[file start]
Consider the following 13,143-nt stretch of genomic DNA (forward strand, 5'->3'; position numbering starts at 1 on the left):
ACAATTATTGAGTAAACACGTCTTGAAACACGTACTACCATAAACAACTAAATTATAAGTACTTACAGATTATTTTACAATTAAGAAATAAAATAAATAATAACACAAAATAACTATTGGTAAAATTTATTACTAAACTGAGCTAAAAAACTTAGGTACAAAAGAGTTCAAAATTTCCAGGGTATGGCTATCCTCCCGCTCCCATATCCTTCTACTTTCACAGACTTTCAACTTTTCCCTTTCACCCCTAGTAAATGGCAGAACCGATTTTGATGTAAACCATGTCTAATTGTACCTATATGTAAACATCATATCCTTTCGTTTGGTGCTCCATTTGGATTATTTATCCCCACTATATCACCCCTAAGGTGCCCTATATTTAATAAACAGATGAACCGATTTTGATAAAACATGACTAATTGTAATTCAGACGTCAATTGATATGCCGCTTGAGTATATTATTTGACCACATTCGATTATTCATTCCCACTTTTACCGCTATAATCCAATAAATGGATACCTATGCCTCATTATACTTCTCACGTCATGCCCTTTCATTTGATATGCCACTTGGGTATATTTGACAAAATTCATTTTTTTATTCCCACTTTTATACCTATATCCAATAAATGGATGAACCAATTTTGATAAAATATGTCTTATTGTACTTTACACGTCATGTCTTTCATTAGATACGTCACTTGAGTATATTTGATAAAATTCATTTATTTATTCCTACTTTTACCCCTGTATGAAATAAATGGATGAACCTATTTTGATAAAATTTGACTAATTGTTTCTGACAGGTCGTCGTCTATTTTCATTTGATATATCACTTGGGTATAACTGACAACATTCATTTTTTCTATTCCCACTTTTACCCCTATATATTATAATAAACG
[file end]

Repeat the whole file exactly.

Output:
Consider the following 13,143-nt stretch of genomic DNA (forward strand, 5'->3'; position numbering starts at 1 on the left):
ACAATTATTGAGTAAACACGTCTTGAAACACGTACTACCATAAACAACTAAATTATAAGTACTTACAGATTATTTTACAATTAAGAAATAAAATAAATAATAACACAAAATAACTATTGGTAAAATTTATTACTAAACTGAGCTAAAAAACTTAGGTACAAAAGAGTTCAAAATTTCCAGGGTATGGCTATCCTCCCGCTCCCATATCCTTCTACTTTCACAGACTTTCAACTTTTCCCTTTCACCCCTAGTAAATGGCAGAACCGATTTTGATGTAAACCATGTCTAATTGTACCTATATGTAAACATCATATCCTTTCGTTTGGTGCTCCATTTGGATTATTTATCCCCACTATATCACCCCTAAGGTGCCCTATATTTAATAAACAGATGAACCGATTTTGATAAAACATGACTAATTGTAATTCAGACGTCAATTGATATGCCGCTTGAGTATATTATTTGACCACATTCGATTATTCATTCCCACTTTTACCGCTATAATCCAATAAATGGATACCTATGCCTCATTATACTTCTCACGTCATGCCCTTTCATTTGATATGCCACTTGGGTATATTTGACAAAATTCATTTTTTTATTCCCACTTTTATACCTATATCCAATAAATGGATGAACCAATTTTGATAAAATATGTCTTATTGTACTTTACACGTCATGTCTTTCATTAGATACGTCACTTGAGTATATTTGATAAAATTCATTTATTTATTCCTACTTTTACCCCTGTATGAAATAAATGGATGAACCTATTTTGATAAAATTTGACTAATTGTTTCTGACAGGTCGTCGTCTATTTTCATTTGATATATCACTTGGGTATAACTGACAACATTCATTTTTTCTATTCCCACTTTTACCCCTATATATTATAATAAACG